19 As mentioned earlier, there are thick and strong marl (M2) and limestone (M3) strata above the coal seam (Figure 2). Mechanism of subsidence observed at the surface due to underground production in the Eynez region has been rather different in comparison with the subsidence development observed at underground coal mines around the world. Due to the existence of a rather massive and strong marl and limestone strata reaching a total thickness of around 170 m, caving could not occur in a continuous and homogenous manner. Figure 11 presents the log of an exploration borehole opened from surface on panel C. When the core recovery values were considered, it could be seen that core recoveries were 100% at many locations in M2 and M3 formations, proving their intact and strong structure. Unfortunately, no systematic subsidence measurement had been carried out during production at the Karanlıkdere mine. Only locations of excessive subsidence and sinkhole formations were drawn on plans. These features could even be seen at google earth images, as shown in Figure 10. There is a large sinkhole formation at the surface at panel M and fault contact (Figure 12). Even this area was filled and leveled; indications could still clearly be seen on the surface. There must be a sinkhole formation also over panel B. Although some indications of subsidence at panel B fault contact can be seen on google earth image, it cannot clearly be pointed out due to the waste flowing from open-pit overburden dump area. Figure 11. Log of the surface exploration borehole E72 opened on panel C.
20 Figure 12. Subsidence sinkhole over panel M. Relationship between the subsidence and sinkhole formations on the surface above panel C and panel D is rather important in understanding the mechanism of roof caving during production at these panels. At the fault contact of both panels, subsidence sinkholes were formed, as shown in Figures 10, 12, and 13. Mine plans and interview with engineers showed that the coal seam near the fault zone had been thrown up due to the dragging effect of the fault. Figure 14 shows the structure of coal seam and locations of panels schematically. During the top slice development of the coal seam, almost horizontal main gates and tailgates are opened along seam strike at panel C and panel D. Using the blasting gallery method, the entire coal seam was produced by drawing the complete seam height near the fault zone. As the roof strata and coal seam itself were well-disturbed by the fault zone, it was easy to draw the top coal without any major difficulty. However, drawing the complete seam height must have created an unbalanced beam formation on the M2 marl and M3 limestone layer. Around the drawing region, support of the M2 and M3 layers must be lost, forming an unconstrained beam at the fault side. Excessive drawing of coal parallel to fault plane have created huge sinkholes at panel M, panel C, and panel D. Surely, there was a similar sinkhole formation above panel B, where it was covered with sliding debris from waste dumps of open-pit mine. Therefore, the roof layers were clamped at the western side, and the support was lost on the eastern side, i.e. parallel to the fault plane. The beam must be broken at a certain distance parallel to the face and fault plane. Hence, a tension crack must be formed across panel C and panel D. This crack exactly coincides with the water filled wedge observed at the surface (Figure 13). The sinkhole formed over panel D, shown in Figure 13(a), was so deep that although it was filled with 1250 tons of truck load of rock, it was still very deep. Formation of a huge tension crack between panel C and panel D definitely affected the caving mechanism during the production of these panels. As the coal was produced in three slices in these panels, a huge crack formed perpendicular to the advance direction governed the caving. During production, the wedge-like subsidence was created as the wedge must have deepened during the subsequent productions of slices from top to bottom. This phenomenon is schematically shown on a drawing in Figure 14. Water accumulated in the wedge must have filled the possible escape ways of the accumulated methane inside the goaf. Apart from the sinkholes and subsidence along the fault line and the water logged wedge, no signs of further subsidence could be observed at the surface. When it was considered that around 25 m thick coal seam was produced, its indication on the surface was not visible apart from the features described above. This must be due to the strong and massive characteristics of the M2 marl and M3 limestone strata. In addition to this, the M3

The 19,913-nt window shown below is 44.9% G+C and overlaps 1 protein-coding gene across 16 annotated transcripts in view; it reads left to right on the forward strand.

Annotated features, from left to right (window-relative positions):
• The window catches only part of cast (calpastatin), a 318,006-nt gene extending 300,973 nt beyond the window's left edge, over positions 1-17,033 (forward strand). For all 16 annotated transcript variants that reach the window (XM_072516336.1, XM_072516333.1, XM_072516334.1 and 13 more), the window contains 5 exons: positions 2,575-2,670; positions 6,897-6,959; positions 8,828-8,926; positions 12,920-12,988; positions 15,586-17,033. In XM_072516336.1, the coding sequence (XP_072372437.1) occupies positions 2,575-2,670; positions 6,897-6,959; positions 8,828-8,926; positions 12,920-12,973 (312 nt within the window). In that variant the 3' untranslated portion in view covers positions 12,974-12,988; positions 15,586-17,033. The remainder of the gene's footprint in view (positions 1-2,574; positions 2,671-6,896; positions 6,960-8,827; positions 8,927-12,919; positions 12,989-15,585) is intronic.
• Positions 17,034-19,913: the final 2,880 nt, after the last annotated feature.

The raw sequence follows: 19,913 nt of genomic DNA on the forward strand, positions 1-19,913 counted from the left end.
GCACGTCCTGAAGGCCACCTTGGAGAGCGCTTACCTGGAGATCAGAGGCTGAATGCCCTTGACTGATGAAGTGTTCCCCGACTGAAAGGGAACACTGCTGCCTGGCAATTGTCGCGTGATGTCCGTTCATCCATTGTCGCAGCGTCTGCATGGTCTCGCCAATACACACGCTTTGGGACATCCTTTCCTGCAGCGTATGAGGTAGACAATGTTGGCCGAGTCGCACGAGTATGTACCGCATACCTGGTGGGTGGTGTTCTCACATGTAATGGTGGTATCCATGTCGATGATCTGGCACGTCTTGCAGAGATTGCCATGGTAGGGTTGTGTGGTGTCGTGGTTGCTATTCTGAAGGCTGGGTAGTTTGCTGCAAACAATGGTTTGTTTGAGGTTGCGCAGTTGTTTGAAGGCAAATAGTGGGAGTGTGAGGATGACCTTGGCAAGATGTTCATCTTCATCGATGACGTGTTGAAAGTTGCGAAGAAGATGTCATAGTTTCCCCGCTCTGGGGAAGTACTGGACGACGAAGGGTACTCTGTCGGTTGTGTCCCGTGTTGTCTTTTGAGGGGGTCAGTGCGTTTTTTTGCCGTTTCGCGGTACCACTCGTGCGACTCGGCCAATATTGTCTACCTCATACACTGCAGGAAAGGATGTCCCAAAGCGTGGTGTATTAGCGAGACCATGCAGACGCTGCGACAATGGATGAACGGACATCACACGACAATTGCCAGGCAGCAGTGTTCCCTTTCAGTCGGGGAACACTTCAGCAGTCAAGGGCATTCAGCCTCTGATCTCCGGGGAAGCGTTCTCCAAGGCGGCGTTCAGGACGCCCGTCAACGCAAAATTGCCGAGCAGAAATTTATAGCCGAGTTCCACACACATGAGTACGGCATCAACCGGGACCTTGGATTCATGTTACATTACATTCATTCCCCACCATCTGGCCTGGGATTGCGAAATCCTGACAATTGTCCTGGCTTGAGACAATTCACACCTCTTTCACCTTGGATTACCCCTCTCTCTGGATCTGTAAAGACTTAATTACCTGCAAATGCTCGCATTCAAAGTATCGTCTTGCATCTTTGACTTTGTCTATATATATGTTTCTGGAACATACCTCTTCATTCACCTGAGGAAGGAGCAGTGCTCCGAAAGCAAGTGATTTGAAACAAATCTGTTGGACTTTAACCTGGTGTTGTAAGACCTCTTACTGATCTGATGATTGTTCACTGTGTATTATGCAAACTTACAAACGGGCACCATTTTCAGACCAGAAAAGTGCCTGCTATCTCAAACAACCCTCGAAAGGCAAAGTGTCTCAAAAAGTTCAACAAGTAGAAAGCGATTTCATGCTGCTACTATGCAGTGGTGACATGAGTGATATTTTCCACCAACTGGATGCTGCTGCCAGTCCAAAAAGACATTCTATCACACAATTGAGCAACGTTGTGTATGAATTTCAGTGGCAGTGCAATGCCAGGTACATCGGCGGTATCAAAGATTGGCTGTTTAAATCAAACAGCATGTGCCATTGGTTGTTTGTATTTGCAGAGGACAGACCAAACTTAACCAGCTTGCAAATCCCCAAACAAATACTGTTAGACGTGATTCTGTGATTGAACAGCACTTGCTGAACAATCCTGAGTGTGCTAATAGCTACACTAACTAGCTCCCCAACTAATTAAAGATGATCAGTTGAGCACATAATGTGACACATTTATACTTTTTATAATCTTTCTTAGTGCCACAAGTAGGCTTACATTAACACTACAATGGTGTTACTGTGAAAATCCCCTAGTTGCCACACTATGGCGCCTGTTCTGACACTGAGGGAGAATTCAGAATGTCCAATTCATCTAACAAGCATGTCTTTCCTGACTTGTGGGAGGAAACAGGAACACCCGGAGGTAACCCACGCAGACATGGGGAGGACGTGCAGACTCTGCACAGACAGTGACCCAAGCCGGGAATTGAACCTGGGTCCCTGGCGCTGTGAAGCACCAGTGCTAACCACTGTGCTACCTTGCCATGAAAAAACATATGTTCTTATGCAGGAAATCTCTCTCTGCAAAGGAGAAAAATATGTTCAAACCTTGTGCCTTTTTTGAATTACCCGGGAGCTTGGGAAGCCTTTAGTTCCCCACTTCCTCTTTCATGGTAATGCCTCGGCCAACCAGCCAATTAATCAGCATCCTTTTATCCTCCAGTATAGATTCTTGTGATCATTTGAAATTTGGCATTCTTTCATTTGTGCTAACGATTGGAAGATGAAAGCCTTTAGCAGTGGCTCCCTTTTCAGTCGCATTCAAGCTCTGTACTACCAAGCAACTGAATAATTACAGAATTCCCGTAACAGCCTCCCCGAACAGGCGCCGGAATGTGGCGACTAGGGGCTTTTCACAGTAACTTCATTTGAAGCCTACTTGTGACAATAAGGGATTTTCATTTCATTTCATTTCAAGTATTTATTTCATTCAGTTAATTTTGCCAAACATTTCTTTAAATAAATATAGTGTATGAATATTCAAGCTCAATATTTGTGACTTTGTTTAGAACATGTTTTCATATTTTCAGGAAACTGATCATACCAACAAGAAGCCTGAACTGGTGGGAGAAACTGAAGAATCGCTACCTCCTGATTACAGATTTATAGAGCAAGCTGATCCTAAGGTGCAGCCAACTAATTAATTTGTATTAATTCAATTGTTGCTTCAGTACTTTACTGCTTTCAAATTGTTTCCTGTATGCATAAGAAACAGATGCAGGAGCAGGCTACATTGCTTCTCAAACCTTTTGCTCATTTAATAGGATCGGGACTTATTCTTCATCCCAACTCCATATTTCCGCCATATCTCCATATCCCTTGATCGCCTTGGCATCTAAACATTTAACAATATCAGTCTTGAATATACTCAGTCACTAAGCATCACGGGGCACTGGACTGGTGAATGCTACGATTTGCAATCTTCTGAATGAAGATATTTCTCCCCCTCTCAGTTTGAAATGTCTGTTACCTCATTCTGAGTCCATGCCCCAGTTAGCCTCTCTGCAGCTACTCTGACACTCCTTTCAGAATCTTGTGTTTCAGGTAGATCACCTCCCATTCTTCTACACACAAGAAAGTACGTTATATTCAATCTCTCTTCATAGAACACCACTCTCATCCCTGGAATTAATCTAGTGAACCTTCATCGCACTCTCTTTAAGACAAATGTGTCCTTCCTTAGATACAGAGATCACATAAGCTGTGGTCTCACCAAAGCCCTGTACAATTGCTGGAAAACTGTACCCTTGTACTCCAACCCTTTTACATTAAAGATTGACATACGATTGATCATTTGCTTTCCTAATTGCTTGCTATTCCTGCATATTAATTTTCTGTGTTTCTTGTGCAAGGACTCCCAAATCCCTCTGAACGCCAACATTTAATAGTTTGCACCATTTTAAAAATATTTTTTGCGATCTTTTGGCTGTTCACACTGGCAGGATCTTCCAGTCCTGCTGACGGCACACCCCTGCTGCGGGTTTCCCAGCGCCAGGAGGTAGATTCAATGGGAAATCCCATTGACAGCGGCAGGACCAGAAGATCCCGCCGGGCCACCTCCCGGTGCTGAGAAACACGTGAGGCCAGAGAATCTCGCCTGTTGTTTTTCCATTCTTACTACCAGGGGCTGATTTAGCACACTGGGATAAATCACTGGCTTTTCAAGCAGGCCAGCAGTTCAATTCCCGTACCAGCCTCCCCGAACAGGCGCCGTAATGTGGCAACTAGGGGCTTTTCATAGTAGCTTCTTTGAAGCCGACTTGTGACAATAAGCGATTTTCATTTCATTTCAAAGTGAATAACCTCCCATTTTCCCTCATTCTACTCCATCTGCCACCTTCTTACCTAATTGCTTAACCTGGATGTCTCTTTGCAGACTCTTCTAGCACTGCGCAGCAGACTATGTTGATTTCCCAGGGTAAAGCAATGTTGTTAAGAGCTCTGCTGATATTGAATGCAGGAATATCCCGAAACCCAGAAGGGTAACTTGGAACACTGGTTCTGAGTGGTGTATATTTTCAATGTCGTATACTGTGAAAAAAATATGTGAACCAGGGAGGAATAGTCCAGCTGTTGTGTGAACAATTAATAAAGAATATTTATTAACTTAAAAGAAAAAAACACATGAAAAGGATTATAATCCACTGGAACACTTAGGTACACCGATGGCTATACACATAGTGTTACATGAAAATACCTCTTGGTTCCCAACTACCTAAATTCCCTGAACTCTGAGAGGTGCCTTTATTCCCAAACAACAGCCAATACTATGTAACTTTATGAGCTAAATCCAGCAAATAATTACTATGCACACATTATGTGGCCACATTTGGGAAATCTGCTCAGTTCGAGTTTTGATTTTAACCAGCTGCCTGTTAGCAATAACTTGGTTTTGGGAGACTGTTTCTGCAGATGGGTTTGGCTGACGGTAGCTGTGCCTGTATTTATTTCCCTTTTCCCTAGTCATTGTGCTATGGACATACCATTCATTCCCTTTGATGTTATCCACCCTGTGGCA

21 limestone strata is known to have natural dissolving caves. It is frequent at the Eynez field not to have circulation during exploration drilling, especially at the limestone layer. Such a zone has also been seen in the surface exploration borehole log presented in Figure 11. Although a 25-m thick coal seam was produced, the maximum amount of subsidence was said to be not more than 8 m. Therefore, it is obvious that judging by the formation of subsidence at the surface, there must be voids in the form of triangles created as a result of bed separation above the production areas. As the goaf was not loaded properly due to bed separation and formation of voids, consolidation of caved rock would not have been effectively taken place. Hence, unconsolidated goaf can have a lot of empty space for light methane to fill in. (a) Figure 13. a) Sinkhole over panel D fault contact, and b) water filled subsidence wedge formation across panel D and panel C.